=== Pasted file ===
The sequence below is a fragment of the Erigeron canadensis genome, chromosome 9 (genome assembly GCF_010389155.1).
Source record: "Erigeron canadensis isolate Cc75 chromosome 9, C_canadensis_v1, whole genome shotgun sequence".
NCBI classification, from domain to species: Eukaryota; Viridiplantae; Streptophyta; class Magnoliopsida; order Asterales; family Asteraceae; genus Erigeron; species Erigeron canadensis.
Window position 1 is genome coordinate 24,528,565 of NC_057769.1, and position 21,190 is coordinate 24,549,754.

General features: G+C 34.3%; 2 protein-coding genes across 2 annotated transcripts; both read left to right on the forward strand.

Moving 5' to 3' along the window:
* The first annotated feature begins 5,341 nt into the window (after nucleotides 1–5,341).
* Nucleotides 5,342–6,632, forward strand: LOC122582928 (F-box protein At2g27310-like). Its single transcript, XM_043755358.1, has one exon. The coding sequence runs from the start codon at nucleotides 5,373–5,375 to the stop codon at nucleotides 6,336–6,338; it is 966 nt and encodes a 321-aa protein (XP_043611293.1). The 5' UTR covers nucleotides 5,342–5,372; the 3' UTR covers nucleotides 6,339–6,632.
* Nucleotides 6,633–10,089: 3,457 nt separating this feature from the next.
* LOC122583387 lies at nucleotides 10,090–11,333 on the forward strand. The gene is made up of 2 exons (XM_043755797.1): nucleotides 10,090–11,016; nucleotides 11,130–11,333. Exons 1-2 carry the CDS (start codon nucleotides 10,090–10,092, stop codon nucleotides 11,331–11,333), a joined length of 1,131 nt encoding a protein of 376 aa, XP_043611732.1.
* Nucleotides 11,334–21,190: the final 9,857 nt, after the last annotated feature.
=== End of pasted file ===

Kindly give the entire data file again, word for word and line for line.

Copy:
The sequence below is a fragment of the Erigeron canadensis genome, chromosome 9 (genome assembly GCF_010389155.1).
Source record: "Erigeron canadensis isolate Cc75 chromosome 9, C_canadensis_v1, whole genome shotgun sequence".
NCBI classification, from domain to species: Eukaryota; Viridiplantae; Streptophyta; class Magnoliopsida; order Asterales; family Asteraceae; genus Erigeron; species Erigeron canadensis.
Window position 1 is genome coordinate 24,528,565 of NC_057769.1, and position 21,190 is coordinate 24,549,754.

General features: G+C 34.3%; 2 protein-coding genes across 2 annotated transcripts; both read left to right on the forward strand.

Moving 5' to 3' along the window:
* The first annotated feature begins 5,341 nt into the window (after nucleotides 1–5,341).
* Nucleotides 5,342–6,632, forward strand: LOC122582928 (F-box protein At2g27310-like). Its single transcript, XM_043755358.1, has one exon. The coding sequence runs from the start codon at nucleotides 5,373–5,375 to the stop codon at nucleotides 6,336–6,338; it is 966 nt and encodes a 321-aa protein (XP_043611293.1). The 5' UTR covers nucleotides 5,342–5,372; the 3' UTR covers nucleotides 6,339–6,632.
* Nucleotides 6,633–10,089: 3,457 nt separating this feature from the next.
* LOC122583387 lies at nucleotides 10,090–11,333 on the forward strand. The gene is made up of 2 exons (XM_043755797.1): nucleotides 10,090–11,016; nucleotides 11,130–11,333. Exons 1-2 carry the CDS (start codon nucleotides 10,090–10,092, stop codon nucleotides 11,331–11,333), a joined length of 1,131 nt encoding a protein of 376 aa, XP_043611732.1.
* Nucleotides 11,334–21,190: the final 9,857 nt, after the last annotated feature.